“Many of us spend our whole lives running from feeling with the mistaken belief that you cannot bear the pain. But you have already borne the pain. What you have not done is feel all you are beyond the pain.” – Bartholomew
Casey was registered for the half and wanted to finish in under two hours and Jim was registered for the full and wanted to finish in under four. Their goals were my goals and I couldn’t be happier about it. I had registered months ago in anticipation and couldn't wait to get started!
I wanted to run the half with Casey, cross the line and then head back out and finish with Jim. Air tight, right? It didn’t work out that way today, there were extraordinary moments of triumph and shallow moments marred by disappointment.
It started at 4 A.M. when I woke up with the stomach flu…
I was sick for nearly an hour… not the nervous kind of sick but the sour stomach, chills and shakes kind of sick. My younger daughter had been ill earlier in the week and here I was on the bathroom floor two hours before my race was set to start and I was a mess. I went to my room, got my clothes on and drove to Casey’s house anyway. I’d just have to try. Casey made me dry toast and gave me a banana and we set out. She was nervous. A horrible blister had kept her from running for two weeks and it was still pretty tender to the touch. We were unusually quiet on the way down to the race, I was still trying to calm my stomach and she was trying to calm her nerves. Things were not looking good.
We parked and headed out to the coliseum, we were late because of my being sick so we didn’t get to meet up with our friends and racing family. We headed out to the starting line with just a few minutes to spare and neither of us was sure what the next 13 miles would look like. My stomach had calmed, races have never really gotten me nervous and the toast I ate was staying put, so as we lined up alongside 10,000 other runners, I wanted to enjoy the experience.
Casey and I lined up with the 3:55 marathon pacers – 9 minute miles. The cannon went off, we shuffled forward and we started our run. It was a beautiful day. After a mile or so, Casey and I settled in and started to really enjoy the race. We interacted with the crowd as we ran – lots of high fives from the kids lining the street. It turned out to be a really good run for us both. I felt really strong and I thought I could easily get to 26 today and in good time. My splits were captured at the 5K, 10K, and 15K.
|Location||Race Time||Time of Day||Overall Place||Division Place||Sex Place|
I crossed the line and Casey rolled in about 2 and a half minutes later. When I saw her come into the stadium, it was a really emotional moment Over the past several months we’d logged so many training miles together, countless laughs, injuries, disappointments, motivation, and ultimately a friendship that I have come to treasure so very much. Today wasn’t the first time she and I finished a half marathon together. There was the day we ran a half at our gym, 109 laps around marked only by a finish over an invisible line with no crowds, no cheering, no water stations, no gels. Just us.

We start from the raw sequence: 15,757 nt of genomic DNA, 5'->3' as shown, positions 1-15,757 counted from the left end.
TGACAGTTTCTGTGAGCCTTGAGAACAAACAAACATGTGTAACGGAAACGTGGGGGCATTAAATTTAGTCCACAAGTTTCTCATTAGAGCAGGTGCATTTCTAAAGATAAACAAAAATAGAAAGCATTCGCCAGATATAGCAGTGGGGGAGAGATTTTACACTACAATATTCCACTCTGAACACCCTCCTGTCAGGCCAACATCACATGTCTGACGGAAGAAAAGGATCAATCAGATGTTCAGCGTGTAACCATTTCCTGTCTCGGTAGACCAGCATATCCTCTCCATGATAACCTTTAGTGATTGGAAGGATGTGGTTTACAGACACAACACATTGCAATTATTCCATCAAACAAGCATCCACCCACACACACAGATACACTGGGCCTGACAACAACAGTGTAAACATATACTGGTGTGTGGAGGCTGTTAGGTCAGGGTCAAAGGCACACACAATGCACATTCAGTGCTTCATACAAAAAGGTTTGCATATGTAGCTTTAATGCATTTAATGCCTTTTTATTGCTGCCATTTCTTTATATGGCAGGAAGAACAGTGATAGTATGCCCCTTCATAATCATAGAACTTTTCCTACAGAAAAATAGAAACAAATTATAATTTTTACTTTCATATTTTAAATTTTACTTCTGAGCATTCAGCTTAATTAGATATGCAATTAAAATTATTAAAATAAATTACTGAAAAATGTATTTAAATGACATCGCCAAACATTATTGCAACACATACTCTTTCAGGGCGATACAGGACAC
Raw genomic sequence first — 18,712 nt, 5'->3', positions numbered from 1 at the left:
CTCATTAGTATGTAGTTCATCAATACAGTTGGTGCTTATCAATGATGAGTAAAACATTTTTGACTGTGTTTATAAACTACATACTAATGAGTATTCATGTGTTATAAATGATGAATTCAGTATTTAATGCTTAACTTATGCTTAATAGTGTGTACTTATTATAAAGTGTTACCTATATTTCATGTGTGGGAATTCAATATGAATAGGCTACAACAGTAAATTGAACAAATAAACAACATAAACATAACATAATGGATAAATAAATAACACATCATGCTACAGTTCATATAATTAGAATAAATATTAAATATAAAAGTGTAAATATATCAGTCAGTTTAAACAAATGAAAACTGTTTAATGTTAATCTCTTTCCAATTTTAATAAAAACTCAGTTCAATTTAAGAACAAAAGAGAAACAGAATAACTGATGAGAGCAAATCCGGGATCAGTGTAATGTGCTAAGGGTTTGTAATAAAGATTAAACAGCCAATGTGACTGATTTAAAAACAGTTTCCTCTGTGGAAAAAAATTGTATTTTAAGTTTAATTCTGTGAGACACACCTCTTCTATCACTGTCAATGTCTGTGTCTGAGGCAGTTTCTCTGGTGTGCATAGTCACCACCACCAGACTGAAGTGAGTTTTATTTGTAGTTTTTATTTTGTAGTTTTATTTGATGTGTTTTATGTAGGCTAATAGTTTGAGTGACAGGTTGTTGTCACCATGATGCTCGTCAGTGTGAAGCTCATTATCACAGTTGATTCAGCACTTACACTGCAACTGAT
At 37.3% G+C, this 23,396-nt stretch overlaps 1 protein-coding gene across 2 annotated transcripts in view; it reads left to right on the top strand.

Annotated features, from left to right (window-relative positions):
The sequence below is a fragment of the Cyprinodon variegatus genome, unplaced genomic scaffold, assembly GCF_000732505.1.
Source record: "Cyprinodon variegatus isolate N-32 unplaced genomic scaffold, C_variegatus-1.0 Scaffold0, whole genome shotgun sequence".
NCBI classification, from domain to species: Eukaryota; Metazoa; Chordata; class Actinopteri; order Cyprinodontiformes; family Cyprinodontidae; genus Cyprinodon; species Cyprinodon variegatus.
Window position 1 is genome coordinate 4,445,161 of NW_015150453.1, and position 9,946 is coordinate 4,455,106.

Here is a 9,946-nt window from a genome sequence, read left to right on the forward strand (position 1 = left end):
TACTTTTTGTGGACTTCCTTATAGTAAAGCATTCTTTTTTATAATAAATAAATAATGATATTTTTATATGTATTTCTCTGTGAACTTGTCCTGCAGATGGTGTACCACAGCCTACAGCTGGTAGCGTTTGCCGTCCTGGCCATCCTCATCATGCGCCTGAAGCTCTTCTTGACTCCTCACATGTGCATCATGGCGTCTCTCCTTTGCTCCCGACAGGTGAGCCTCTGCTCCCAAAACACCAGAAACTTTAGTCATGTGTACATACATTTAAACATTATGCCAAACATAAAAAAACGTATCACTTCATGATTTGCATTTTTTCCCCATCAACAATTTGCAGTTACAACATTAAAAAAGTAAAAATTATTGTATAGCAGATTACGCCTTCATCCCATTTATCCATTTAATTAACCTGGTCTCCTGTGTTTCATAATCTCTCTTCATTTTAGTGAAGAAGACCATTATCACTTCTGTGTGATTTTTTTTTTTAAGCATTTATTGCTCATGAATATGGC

There are moments in your life that are indelible, very nearly impossible to describe because of the depth and intensity of the response and emotion. Moments that will never be forgotten. I was standing by the finish and I saw Casey come out of the dark tunnel and into the sunlight. She ran down the finish line and that moment seeing her cross the line took me back to the first day we ran together when she was so unsure of herself and this morning in the car, so anxious for what lay ahead but now this woman was full of confidence and strength, smiles and tears. She was electric and alive. I knew that she’d never doubt herself again. Not after today. The tears began to flow. A local photographer from the Lincoln Journal Start happened to capture the moment of us celebrating together and this moment will be one I’ll always be be honored to be a part of as a friend and as an athlete.
The Let Down
The second half of my run was set to start, but it wouldn’t happen. When I left the stadium field I wasn’t allowed out on the track through the back door and the front door was so jammed with people I was forced to climb a fence and slide down a wall to get out. The whole process took almost 20 minutes. I sprinted the 1/2 mile to the course, now my tears out of frustration, and by the time I got there, Jim was long gone. I waited another ten minutes. I couldn’t catch him if he had 15 – 20 minutes of a lead. I was beside myself. It’s not that Jim needed me there, or that my being there would change anything but I wanted to finish a marathon with my friend, I wanted to log 26.2, I wanted to see him reach his goal.
Jim and I have logged a lot of long run miles together. Two runs two weeks apart recently that couldn’t have been more different, one where I fell apart on a 20 miler and one when I had a breakthrough. I have been thankful for his support and friendship – he’s like a big brother to me. When I left the course today and walked to my car, the weight of the day was heavy and I was suddenly exhausted.
It was an emotional, heart-breaking and awe-inspiring experience… but I ended the day with the same two friends and running buddies I’d started with. I’d say that’s a win by any standard… thank you to you both… I would be less without you.